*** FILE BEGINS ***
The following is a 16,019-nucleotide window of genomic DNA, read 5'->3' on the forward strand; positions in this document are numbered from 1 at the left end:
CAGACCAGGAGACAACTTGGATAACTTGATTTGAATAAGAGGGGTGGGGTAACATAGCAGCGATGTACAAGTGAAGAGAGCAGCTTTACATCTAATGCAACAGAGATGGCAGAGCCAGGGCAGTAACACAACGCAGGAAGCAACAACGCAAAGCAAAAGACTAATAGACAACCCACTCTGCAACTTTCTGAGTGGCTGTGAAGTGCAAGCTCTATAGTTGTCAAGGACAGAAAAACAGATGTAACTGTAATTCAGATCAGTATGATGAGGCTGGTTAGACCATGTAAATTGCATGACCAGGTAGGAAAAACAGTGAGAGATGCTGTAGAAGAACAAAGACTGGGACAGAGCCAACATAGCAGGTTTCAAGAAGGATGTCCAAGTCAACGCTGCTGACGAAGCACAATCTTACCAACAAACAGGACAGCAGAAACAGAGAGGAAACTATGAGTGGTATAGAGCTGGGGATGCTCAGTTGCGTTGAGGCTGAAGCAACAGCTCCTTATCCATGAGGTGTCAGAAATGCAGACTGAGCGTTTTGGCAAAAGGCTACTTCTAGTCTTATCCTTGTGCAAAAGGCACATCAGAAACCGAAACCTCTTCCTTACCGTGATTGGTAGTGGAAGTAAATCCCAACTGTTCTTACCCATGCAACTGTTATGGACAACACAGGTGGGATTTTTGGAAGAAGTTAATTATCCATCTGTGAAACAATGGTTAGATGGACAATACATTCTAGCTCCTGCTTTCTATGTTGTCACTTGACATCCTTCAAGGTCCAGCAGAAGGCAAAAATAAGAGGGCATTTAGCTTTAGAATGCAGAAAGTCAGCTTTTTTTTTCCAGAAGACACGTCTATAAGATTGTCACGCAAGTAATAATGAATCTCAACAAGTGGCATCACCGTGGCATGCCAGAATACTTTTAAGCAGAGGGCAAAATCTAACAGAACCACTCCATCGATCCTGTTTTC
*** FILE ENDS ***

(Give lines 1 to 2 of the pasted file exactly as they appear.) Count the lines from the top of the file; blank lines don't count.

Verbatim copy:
The following is a 16,019-nucleotide window of genomic DNA, read 5'->3' on the forward strand; positions in this document are numbered from 1 at the left end:
CAGACCAGGAGACAACTTGGATAACTTGATTTGAATAAGAGGGGTGGGGTAACATAGCAGCGATGTACAAGTGAAGAGAGCAGCTTTACATCTAATGCAACAGAGATGGCAGAGCCAGGGCAGTAACACAACGCAGGAAGCAACAACGCAAAGCAAAAGACTAATAGACAACCCACTCTGCAACTTTCTGAGTGGCTGTGAAGTGCAAGCTCTATAGTTGTCAAGGACAGAAAAACAGATGTAACTGTAATTCAGATCAGTATGATGAGGCTGGTTAGACCATGTAAATTGCATGACCAGGTAGGAAAAACAGTGAGAGATGCTGTAGAAGAACAAAGACTGGGACAGAGCCAACATAGCAGGTTTCAAGAAGGATGTCCAAGTCAACGCTGCTGACGAAGCACAATCTTACCAACAAACAGGACAGCAGAAACAGAGAGGAAACTATGAGTGGTATAGAGCTGGGGATGCTCAGTTGCGTTGAGGCTGAAGCAACAGCTCCTTATCCATGAGGTGTCAGAAATGCAGACTGAGCGTTTTGGCAAAAGGCTACTTCTAGTCTTATCCTTGTGCAAAAGGCACATCAGAAACCGAAACCTCTTCCTTACCGTGATTGGTAGTGGAAGTAAATCCCAACTGTTCTTACCCATGCAACTGTTATGGACAACACAGGTGGGATTTTTGGAAGAAGTTAATTATCCATCTGTGAAACAATGGTTAGATGGACAATACATTCTAGCTCCTGCTTTCTATGTTGTCACTTGACATCCTTCAAGGTCCAGCAGAAGGCAAAAATAAGAGGGCATTTAGCTTTAGAATGCAGAAAGTCAGCTTTTTTTTTCCAGAAGACACGTCTATAAGATTGTCACGCAAGTAATAATGAATCTCAACAAGTGGCATCACCGTGGCATGCCAGAATACTTTTAAGCAGAGGGCAAAATCTAACAGAACCACTCCATCGATCCTGTTTTC